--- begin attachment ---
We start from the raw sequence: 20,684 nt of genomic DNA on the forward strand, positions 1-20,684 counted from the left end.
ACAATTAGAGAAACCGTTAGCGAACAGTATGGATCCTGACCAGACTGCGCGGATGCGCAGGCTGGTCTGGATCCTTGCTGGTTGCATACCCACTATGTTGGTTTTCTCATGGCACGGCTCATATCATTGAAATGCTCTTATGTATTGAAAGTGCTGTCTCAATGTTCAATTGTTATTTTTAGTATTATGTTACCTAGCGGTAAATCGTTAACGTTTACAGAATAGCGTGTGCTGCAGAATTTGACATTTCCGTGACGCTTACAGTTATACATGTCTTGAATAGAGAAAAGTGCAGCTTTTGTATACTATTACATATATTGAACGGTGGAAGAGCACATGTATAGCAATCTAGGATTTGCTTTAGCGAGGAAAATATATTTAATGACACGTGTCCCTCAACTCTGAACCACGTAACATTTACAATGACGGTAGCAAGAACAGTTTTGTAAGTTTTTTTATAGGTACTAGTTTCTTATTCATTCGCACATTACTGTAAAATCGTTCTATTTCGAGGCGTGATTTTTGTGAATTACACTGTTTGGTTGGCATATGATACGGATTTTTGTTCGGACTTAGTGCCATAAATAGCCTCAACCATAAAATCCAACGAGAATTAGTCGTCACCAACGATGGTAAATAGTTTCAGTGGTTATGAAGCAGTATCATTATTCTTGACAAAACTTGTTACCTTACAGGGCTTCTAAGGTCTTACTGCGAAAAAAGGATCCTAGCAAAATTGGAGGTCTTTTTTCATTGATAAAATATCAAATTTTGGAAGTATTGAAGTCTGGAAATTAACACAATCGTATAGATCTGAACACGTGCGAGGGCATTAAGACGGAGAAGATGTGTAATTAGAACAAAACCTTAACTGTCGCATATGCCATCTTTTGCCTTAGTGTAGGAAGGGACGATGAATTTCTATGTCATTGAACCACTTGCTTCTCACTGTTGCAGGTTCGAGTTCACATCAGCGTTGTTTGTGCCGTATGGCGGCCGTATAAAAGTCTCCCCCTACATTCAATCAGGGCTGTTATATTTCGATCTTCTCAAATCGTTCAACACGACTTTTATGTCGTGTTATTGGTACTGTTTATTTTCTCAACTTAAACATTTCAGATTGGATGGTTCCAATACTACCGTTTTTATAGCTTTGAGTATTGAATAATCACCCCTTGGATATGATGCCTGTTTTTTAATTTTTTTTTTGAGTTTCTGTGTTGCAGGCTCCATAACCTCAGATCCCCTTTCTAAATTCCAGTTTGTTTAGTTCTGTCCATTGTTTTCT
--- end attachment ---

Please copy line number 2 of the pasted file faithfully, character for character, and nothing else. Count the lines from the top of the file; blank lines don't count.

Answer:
ACAATTAGAGAAACCGTTAGCGAACAGTATGGATCCTGACCAGACTGCGCGGATGCGCAGGCTGGTCTGGATCCTTGCTGGTTGCATACCCACTATGTTGGTTTTCTCATGGCACGGCTCATATCATTGAAATGCTCTTATGTATTGAAAGTGCTGTCTCAATGTTCAATTGTTATTTTTAGTATTATGTTACCTAGCGGTAAATCGTTAACGTTTACAGAATAGCGTGTGCTGCAGAATTTGACATTTCCGTGACGCTTACAGTTATACATGTCTTGAATAGAGAAAAGTGCAGCTTTTGTATACTATTACATATATTGAACGGTGGAAGAGCACATGTATAGCAATCTAGGATTTGCTTTAGCGAGGAAAATATATTTAATGACACGTGTCCCTCAACTCTGAACCACGTAACATTTACAATGACGGTAGCAAGAACAGTTTTGTAAGTTTTTTTATAGGTACTAGTTTCTTATTCATTCGCACATTACTGTAAAATCGTTCTATTTCGAGGCGTGATTTTTGTGAATTACACTGTTTGGTTGGCATATGATACGGATTTTTGTTCGGACTTAGTGCCATAAATAGCCTCAACCATAAAATCCAACGAGAATTAGTCGTCACCAACGATGGTAAATAGTTTCAGTGGTTATGAAGCAGTATCATTATTCTTGACAAAACTTGTTACCTTACAGGGCTTCTAAGGTCTTACTGCGAAAAAAGGATCCTAGCAAAATTGGAGGTCTTTTTTCATTGATAAAATATCAAATTTTGGAAGTATTGAAGTCTGGAAATTAACACAATCGTATAGATCTGAACACGTGCGAGGGCATTAAGACGGAGAAGATGTGTAATTAGAACAAAACCTTAACTGTCGCATATGCCATCTTTTGCCTTAGTGTAGGAAGGGACGATGAATTTCTATGTCATTGAACCACTTGCTTCTCACTGTTGCAGGTTCGAGTTCACATCAGCGTTGTTTGTGCCGTATGGCGGCCGTATAAAAGTCTCCCCCTACATTCAATCAGGGCTGTTATATTTCGATCTTCTCAAATCGTTCAACACGACTTTTATGTCGTGTTATTGGTACTGTTTATTTTCTCAACTTAAACATTTCAGATTGGATGGTTCCAATACTACCGTTTTTATAGCTTTGAGTATTGAATAATCACCCCTTGGATATGATGCCTGTTTTTTAATTTTTTTTTTGAGTTTCTGTGTTGCAGGCTCCATAACCTCAGATCCCCTTTCTAAATTCCAGTTTGTTTAGTTCTGTCCATTGTTTTCT